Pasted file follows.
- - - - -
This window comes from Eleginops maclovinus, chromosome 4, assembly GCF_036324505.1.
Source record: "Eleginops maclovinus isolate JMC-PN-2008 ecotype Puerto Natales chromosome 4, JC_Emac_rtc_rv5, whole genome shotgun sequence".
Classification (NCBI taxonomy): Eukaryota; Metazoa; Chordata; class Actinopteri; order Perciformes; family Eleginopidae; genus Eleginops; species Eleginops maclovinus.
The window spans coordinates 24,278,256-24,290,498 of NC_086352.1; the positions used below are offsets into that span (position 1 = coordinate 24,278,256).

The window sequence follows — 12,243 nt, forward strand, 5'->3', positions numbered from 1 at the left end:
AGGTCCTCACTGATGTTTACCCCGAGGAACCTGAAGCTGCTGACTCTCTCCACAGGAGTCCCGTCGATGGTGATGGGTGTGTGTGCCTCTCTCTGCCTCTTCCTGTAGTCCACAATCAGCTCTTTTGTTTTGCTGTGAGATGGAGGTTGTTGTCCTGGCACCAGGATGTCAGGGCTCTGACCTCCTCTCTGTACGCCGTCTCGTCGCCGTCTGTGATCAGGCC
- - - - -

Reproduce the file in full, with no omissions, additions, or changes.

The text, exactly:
This window comes from Eleginops maclovinus, chromosome 4, assembly GCF_036324505.1.
Source record: "Eleginops maclovinus isolate JMC-PN-2008 ecotype Puerto Natales chromosome 4, JC_Emac_rtc_rv5, whole genome shotgun sequence".
Classification (NCBI taxonomy): Eukaryota; Metazoa; Chordata; class Actinopteri; order Perciformes; family Eleginopidae; genus Eleginops; species Eleginops maclovinus.
The window spans coordinates 24,278,256-24,290,498 of NC_086352.1; the positions used below are offsets into that span (position 1 = coordinate 24,278,256).

The window sequence follows — 12,243 nt, forward strand, 5'->3', positions numbered from 1 at the left end:
AGGTCCTCACTGATGTTTACCCCGAGGAACCTGAAGCTGCTGACTCTCTCCACAGGAGTCCCGTCGATGGTGATGGGTGTGTGTGCCTCTCTCTGCCTCTTCCTGTAGTCCACAATCAGCTCTTTTGTTTTGCTGTGAGATGGAGGTTGTTGTCCTGGCACCAGGATGTCAGGGCTCTGACCTCCTCTCTGTACGCCGTCTCGTCGCCGTCTGTGATCAGGCC